I am looking for examples of the following situation in mathematics:

every object of type $X$ encountered in the mathematical literature, except when specifically attempting to construct counterexamples to this, satisfies a certain property $P$ (and, furthermore, this is not a vacuous statement: examples of objects of type $X$ abound);

it is known that not every object of type $X$ satisfies $P$, or even better, that “most” do not;

no clear explanation for this phenomenon exists (such as “constructing a counterexample to $P$ requires the axiom of choice”).

This is often presented in a succinct way by saying that “natural”, or “naturally occurring” objects of type $X$ appear to satisfy $P$, and there is disagreement as to whether “natural” has any meaning or whether there is any mystery to be explained.

Here are some examples or example candidates which come to my mind (perhaps not matching *exactly* what I described, but close enough to be interesting and, I hope, illustrate what I mean), I am hoping that more can be provided:

The Turing degree of any “natural” undecidable but semi-decidable (i.e., recursively enumerable but not recursive) decision problem appears to be $\mathbf{0}'$ (the degree of the Halting problem): it is known (by the Friedberg–Muchnik theorem) that there are many other possibilities, but somehow they never seem to appear “naturally”.

The linearity phenomenon of consistency strength of “natural” logical theories, which J. D. Hamkins recently gave a talk about (Naturality in mathematics and the hierarchy of consistency strength), challenging whether this is correct or even whether “naturality” makes any sense.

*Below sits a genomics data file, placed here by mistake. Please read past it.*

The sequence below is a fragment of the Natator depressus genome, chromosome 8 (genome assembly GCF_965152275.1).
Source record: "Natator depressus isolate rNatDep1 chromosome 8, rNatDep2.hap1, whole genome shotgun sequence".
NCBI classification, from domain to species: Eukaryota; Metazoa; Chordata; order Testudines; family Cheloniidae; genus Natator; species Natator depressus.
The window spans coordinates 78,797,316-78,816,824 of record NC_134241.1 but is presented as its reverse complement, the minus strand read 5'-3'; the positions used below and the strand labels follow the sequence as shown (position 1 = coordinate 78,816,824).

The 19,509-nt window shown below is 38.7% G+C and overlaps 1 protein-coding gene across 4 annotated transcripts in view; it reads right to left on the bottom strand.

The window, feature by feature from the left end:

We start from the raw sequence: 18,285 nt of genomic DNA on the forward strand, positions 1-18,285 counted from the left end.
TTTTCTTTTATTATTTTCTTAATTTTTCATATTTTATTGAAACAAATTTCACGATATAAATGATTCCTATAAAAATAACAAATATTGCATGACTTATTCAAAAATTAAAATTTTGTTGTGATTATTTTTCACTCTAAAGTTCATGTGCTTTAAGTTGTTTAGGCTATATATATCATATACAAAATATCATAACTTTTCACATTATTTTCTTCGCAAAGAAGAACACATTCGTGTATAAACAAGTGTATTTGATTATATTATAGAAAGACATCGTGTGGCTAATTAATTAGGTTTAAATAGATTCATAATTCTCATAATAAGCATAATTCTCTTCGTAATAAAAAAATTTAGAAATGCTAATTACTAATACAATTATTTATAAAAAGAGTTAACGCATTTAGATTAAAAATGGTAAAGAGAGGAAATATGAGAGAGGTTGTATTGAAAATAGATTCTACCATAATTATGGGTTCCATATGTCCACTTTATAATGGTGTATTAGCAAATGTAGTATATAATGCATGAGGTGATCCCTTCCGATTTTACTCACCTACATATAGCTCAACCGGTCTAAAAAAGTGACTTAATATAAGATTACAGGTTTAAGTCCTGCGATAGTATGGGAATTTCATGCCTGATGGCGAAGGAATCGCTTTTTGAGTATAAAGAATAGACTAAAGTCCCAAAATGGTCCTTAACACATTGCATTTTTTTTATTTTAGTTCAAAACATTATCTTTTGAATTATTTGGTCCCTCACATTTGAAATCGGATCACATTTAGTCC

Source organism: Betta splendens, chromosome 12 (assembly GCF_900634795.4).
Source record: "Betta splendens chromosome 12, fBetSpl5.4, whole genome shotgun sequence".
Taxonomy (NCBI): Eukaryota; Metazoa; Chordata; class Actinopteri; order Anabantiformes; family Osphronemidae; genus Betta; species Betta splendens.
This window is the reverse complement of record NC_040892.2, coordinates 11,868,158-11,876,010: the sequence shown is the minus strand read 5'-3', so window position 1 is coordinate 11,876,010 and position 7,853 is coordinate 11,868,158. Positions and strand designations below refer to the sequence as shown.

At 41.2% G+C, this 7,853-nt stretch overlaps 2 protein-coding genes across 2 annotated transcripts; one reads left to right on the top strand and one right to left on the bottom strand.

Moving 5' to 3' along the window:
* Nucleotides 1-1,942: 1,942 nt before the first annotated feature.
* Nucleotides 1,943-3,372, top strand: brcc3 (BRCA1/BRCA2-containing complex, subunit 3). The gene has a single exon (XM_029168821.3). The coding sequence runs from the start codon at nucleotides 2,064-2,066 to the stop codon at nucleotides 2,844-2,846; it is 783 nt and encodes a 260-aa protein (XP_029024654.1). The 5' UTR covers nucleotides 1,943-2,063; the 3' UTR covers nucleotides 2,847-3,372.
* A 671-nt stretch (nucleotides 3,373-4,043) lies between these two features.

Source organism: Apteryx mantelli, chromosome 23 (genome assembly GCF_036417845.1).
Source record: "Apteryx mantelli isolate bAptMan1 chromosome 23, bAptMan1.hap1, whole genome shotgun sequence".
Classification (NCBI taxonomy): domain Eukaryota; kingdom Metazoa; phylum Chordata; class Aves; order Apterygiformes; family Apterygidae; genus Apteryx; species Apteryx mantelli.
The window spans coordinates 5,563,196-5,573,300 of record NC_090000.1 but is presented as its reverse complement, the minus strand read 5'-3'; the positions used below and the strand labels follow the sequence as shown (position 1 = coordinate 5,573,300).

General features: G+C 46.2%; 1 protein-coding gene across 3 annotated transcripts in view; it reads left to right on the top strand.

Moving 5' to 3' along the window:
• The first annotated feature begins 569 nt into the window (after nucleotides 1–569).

Are there "natural" sequences with "exotic" growth rates? What metatheorems are there guaranteeing "elementary" growth rates? concerning the growth rate of “natural” sequences, which inspired the present question.

The fact that the digits of irrational numbers that we encounter when not trying to construct a counterexample to this (e.g., $e$, $\pi$, $\sqrt{2}$…) experimentally appear to be equidistributed, a property which is indeed true of “most” real numbers in the sense of Lebesgue measure (i.e., a random real is normal in every base: those which are are a set of full measure) but

*not*of “most” real numbers in the category sense (i.e., a generic real is not normal in any base: those which are are a meager set).

What other examples can you give of the “most $X$ do not satisfy $P$, but those that we actually encounter in real life always do (and the reason is unclear)” phenomenon?

(continued)$\endgroup$10more comments